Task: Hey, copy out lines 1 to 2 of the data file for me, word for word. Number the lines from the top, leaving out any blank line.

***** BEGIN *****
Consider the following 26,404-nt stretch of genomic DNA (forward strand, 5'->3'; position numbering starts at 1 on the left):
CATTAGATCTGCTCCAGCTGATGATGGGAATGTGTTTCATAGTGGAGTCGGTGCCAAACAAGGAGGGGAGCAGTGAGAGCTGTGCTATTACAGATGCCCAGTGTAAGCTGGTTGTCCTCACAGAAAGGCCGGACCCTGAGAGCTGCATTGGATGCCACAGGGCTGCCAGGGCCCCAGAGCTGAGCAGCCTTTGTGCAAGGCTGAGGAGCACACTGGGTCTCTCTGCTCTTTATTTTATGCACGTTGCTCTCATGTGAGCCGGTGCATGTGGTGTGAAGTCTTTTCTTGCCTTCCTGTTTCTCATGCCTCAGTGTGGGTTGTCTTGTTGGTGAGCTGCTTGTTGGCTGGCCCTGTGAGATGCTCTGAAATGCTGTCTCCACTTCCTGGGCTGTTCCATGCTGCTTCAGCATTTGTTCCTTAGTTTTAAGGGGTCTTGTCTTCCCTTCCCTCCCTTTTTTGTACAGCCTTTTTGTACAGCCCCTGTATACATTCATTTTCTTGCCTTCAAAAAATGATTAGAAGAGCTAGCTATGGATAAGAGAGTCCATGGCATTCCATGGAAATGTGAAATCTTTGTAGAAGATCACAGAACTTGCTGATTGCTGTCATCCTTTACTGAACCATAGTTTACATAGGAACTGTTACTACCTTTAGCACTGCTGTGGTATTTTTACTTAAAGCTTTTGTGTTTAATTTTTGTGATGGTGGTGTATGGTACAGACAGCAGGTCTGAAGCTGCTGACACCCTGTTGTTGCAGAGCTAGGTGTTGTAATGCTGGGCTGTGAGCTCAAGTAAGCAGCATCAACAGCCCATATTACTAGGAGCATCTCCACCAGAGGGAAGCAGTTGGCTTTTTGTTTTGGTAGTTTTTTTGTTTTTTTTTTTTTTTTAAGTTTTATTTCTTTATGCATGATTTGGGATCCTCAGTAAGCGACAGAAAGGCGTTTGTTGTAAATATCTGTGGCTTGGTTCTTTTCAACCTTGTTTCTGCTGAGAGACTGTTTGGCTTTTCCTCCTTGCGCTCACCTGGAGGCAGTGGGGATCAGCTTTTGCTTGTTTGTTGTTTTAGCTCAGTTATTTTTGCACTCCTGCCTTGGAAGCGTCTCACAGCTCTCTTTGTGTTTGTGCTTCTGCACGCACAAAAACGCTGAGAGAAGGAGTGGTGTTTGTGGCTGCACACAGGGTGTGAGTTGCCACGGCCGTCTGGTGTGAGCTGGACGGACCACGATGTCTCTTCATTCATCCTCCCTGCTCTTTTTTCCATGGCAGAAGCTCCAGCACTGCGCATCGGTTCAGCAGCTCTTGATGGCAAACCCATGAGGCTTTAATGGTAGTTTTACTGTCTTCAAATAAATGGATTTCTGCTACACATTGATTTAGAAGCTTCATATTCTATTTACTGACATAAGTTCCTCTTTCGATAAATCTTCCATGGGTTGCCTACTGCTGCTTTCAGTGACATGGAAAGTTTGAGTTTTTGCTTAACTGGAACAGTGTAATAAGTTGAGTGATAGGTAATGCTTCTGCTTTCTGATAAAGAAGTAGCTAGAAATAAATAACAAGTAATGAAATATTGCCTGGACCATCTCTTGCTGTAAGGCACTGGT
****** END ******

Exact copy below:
Consider the following 26,404-nt stretch of genomic DNA (forward strand, 5'->3'; position numbering starts at 1 on the left):
CATTAGATCTGCTCCAGCTGATGATGGGAATGTGTTTCATAGTGGAGTCGGTGCCAAACAAGGAGGGGAGCAGTGAGAGCTGTGCTATTACAGATGCCCAGTGTAAGCTGGTTGTCCTCACAGAAAGGCCGGACCCTGAGAGCTGCATTGGATGCCACAGGGCTGCCAGGGCCCCAGAGCTGAGCAGCCTTTGTGCAAGGCTGAGGAGCACACTGGGTCTCTCTGCTCTTTATTTTATGCACGTTGCTCTCATGTGAGCCGGTGCATGTGGTGTGAAGTCTTTTCTTGCCTTCCTGTTTCTCATGCCTCAGTGTGGGTTGTCTTGTTGGTGAGCTGCTTGTTGGCTGGCCCTGTGAGATGCTCTGAAATGCTGTCTCCACTTCCTGGGCTGTTCCATGCTGCTTCAGCATTTGTTCCTTAGTTTTAAGGGGTCTTGTCTTCCCTTCCCTCCCTTTTTTGTACAGCCTTTTTGTACAGCCCCTGTATACATTCATTTTCTTGCCTTCAAAAAATGATTAGAAGAGCTAGCTATGGATAAGAGAGTCCATGGCATTCCATGGAAATGTGAAATCTTTGTAGAAGATCACAGAACTTGCTGATTGCTGTCATCCTTTACTGAACCATAGTTTACATAGGAACTGTTACTACCTTTAGCACTGCTGTGGTATTTTTACTTAAAGCTTTTGTGTTTAATTTTTGTGATGGTGGTGTATGGTACAGACAGCAGGTCTGAAGCTGCTGACACCCTGTTGTTGCAGAGCTAGGTGTTGTAATGCTGGGCTGTGAGCTCAAGTAAGCAGCATCAACAGCCCATATTACTAGGAGCATCTCCACCAGAGGGAAGCAGTTGGCTTTTTGTTTTGGTAGTTTTTTTGTTTTTTTTTTTTTTTTAAGTTTTATTTCTTTATGCATGATTTGGGATCCTCAGTAAGCGACAGAAAGGCGTTTGTTGTAAATATCTGTGGCTTGGTTCTTTTCAACCTTGTTTCTGCTGAGAGACTGTTTGGCTTTTCCTCCTTGCGCTCACCTGGAGGCAGTGGGGATCAGCTTTTGCTTGTTTGTTGTTTTAGCTCAGTTATTTTTGCACTCCTGCCTTGGAAGCGTCTCACAGCTCTCTTTGTGTTTGTGCTTCTGCACGCACAAAAACGCTGAGAGAAGGAGTGGTGTTTGTGGCTGCACACAGGGTGTGAGTTGCCACGGCCGTCTGGTGTGAGCTGGACGGACCACGATGTCTCTTCATTCATCCTCCCTGCTCTTTTTTCCATGGCAGAAGCTCCAGCACTGCGCATCGGTTCAGCAGCTCTTGATGGCAAACCCATGAGGCTTTAATGGTAGTTTTACTGTCTTCAAATAAATGGATTTCTGCTACACATTGATTTAGAAGCTTCATATTCTATTTACTGACATAAGTTCCTCTTTCGATAAATCTTCCATGGGTTGCCTACTGCTGCTTTCAGTGACATGGAAAGTTTGAGTTTTTGCTTAACTGGAACAGTGTAATAAGTTGAGTGATAGGTAATGCTTCTGCTTTCTGATAAAGAAGTAGCTAGAAATAAATAACAAGTAATGAAATATTGCCTGGACCATCTCTTGCTGTAAGGCACTGGT